July 31, 2013 —
I remember a time when death was an anomaly in my life. A grandparent’s passing celebrated with an Irish wake and a funeral mass. Now it seems to haunt the everyday, wagging its finger like a told-you-so teacher.
Mario was hosing down the courtyard as I walked out of the lobby of our new apartment building in Brooklyn last week. Five nights had passed, many boxes had been emptied and a pantry filled since we made the move from Manhattan to the outer borough. Many more boxes waited to be emptied, for their treasures and trash to be sorted and put in their place. A brown stain washed down the sidewalk drain as Mario motioned to an open window on the upper floor. “He jump,” I heard him say to his companion in a hushed voice. I followed my dog’s lead straight ahead, not stopping to hear any more. Those two words were enough of a story I did not want to hear.
I do not yet know my neighbors except for a nodding acquaintance with a few who sat in judgment of our application to join this tenant co-operative on Eastern Parkway. We had left our handmade loft above the rough cobblestones of now-tiny Tribeca for this freshly renovated first-floor apartment in a large established co-operative in Brooklyn’s Prospect Heights—an area some referred to as “sketchy” just a few years ago. The building has a staff of handymen, doormen, a superintendent and various tradesmen. It is unlike any of the places we have lived as city-dwellers.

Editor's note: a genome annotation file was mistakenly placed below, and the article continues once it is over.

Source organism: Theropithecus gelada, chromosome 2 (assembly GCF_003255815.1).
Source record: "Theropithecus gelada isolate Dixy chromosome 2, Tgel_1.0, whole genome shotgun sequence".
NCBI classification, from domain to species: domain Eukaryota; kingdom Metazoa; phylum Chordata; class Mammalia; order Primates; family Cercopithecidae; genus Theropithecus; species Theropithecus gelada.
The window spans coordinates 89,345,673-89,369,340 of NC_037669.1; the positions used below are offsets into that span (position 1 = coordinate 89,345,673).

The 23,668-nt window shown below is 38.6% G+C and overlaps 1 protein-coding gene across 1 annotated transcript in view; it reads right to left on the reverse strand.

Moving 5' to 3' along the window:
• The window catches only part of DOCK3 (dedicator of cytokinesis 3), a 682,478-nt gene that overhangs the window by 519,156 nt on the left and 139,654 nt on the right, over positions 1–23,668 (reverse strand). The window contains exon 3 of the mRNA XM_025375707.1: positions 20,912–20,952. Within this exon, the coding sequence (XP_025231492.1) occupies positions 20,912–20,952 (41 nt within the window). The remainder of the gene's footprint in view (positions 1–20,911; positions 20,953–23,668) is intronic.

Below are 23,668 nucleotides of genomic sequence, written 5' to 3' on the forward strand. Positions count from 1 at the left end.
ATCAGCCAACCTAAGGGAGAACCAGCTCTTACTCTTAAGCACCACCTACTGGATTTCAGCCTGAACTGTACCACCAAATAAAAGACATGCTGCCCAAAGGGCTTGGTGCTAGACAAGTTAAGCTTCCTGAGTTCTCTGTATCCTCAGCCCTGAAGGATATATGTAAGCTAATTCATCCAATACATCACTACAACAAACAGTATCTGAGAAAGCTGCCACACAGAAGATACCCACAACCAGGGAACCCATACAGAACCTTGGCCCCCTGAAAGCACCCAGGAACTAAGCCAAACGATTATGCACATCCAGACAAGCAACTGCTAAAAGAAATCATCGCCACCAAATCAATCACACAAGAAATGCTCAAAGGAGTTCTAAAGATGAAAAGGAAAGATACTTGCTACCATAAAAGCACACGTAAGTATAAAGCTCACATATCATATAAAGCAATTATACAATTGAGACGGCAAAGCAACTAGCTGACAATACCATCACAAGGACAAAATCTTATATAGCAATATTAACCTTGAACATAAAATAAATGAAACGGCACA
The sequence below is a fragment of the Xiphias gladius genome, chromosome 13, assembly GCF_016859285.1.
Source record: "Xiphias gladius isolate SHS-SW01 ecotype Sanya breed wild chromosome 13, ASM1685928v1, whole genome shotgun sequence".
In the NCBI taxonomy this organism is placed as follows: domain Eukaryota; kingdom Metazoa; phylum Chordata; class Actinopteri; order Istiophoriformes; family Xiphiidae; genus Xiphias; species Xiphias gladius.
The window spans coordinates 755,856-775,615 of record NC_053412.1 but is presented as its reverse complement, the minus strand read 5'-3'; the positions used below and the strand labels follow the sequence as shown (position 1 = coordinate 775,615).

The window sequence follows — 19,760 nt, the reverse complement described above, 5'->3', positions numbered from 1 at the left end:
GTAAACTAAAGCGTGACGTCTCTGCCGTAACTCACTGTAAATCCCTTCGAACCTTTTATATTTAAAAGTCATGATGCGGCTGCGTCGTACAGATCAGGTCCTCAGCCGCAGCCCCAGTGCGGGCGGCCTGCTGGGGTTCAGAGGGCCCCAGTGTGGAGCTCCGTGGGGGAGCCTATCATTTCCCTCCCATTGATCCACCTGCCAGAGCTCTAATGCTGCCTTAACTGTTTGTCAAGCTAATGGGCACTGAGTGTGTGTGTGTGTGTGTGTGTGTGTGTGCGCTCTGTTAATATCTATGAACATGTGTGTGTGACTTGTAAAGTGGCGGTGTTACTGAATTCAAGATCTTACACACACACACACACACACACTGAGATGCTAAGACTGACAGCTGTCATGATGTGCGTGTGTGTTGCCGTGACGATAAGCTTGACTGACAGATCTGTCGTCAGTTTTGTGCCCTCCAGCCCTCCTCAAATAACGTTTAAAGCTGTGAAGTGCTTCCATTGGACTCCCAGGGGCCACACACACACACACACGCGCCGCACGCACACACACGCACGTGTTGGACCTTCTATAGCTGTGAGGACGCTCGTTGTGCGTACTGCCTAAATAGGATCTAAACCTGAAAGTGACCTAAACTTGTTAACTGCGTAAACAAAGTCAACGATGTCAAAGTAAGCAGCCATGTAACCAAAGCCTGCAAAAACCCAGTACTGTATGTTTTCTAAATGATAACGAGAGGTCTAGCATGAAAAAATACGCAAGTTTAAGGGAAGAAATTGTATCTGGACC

We considered our ages when we looked for a new home in the city. Well past retirement age, my husband is determined to keep working “forever.” He thinks of his small bar in the East Village as a public service more than a business. He knows that if he sells, within a few months it will be just like all the other places with high rents and higher prices. And so we have found a home in Brooklyn, where Mario will climb a ladder to install a smoke alarm and David or Ivan or Vitalij will do what is necessary to make our lives function smoothly. It’s not exactly assisted living, but it will do for now.
Our upstairs neighbor was an elderly man who had lost his wife a few years ago. I’m told his life was rich with culture, that his wife had danced on the Broadway stage. I am haunted by the thought of his desperate act. The day before he leaped from an open window to his death, he had called the handyman to fix a stubborn toilet. “He seemed fine,” is all the man could say, lowering his eyes. Who of us doesn’t seem fine most of the time? When asked, we answer “fine” as automatically as we ask another, “How are you?”
The man had lived in his apartment for 45 years, since before it was a co-op. The surrounding neighborhood had been designed as Brooklyn’s answer to Paris, with its wide tree-lined boulevards and twin landmarks of the public library and the Brooklyn Museum book-ending the grand Botanic Garden. But the city’s fiscal decline in the ’70s had left Brooklyn bereft of the kind of investment power that kept Manhattan prosperous.
Change is the only constant in a city like New York. It keeps popping up like Anthony Weiner on a smart-phone. Now, the neighborhood my elderly neighbor knew is populated by people with money in the bank and their whole lives ahead of them. And by people like us, looking for a little comfort as we grow older.